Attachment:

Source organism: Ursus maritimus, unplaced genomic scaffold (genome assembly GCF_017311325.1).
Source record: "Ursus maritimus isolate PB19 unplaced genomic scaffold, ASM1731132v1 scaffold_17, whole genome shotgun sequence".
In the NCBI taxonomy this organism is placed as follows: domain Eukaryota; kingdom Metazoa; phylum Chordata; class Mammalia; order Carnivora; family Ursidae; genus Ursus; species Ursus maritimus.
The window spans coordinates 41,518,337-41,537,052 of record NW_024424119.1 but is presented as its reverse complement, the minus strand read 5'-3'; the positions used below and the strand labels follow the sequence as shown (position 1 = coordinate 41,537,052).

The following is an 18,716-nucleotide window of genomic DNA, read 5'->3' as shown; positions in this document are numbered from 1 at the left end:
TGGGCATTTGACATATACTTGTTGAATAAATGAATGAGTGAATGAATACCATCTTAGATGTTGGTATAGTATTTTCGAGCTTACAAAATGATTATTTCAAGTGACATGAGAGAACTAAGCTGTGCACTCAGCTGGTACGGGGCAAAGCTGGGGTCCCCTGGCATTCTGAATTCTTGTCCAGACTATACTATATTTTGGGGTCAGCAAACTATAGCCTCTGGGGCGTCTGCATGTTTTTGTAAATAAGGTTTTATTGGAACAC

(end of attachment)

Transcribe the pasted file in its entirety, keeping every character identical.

Source organism: Ursus maritimus, unplaced genomic scaffold (genome assembly GCF_017311325.1).
Source record: "Ursus maritimus isolate PB19 unplaced genomic scaffold, ASM1731132v1 scaffold_17, whole genome shotgun sequence".
In the NCBI taxonomy this organism is placed as follows: domain Eukaryota; kingdom Metazoa; phylum Chordata; class Mammalia; order Carnivora; family Ursidae; genus Ursus; species Ursus maritimus.
The window spans coordinates 41,518,337-41,537,052 of record NW_024424119.1 but is presented as its reverse complement, the minus strand read 5'-3'; the positions used below and the strand labels follow the sequence as shown (position 1 = coordinate 41,537,052).

The following is an 18,716-nucleotide window of genomic DNA, read 5'->3' as shown; positions in this document are numbered from 1 at the left end:
TGGGCATTTGACATATACTTGTTGAATAAATGAATGAGTGAATGAATACCATCTTAGATGTTGGTATAGTATTTTCGAGCTTACAAAATGATTATTTCAAGTGACATGAGAGAACTAAGCTGTGCACTCAGCTGGTACGGGGCAAAGCTGGGGTCCCCTGGCATTCTGAATTCTTGTCCAGACTATACTATATTTTGGGGTCAGCAAACTATAGCCTCTGGGGCGTCTGCATGTTTTTGTAAATAAGGTTTTATTGGAACAC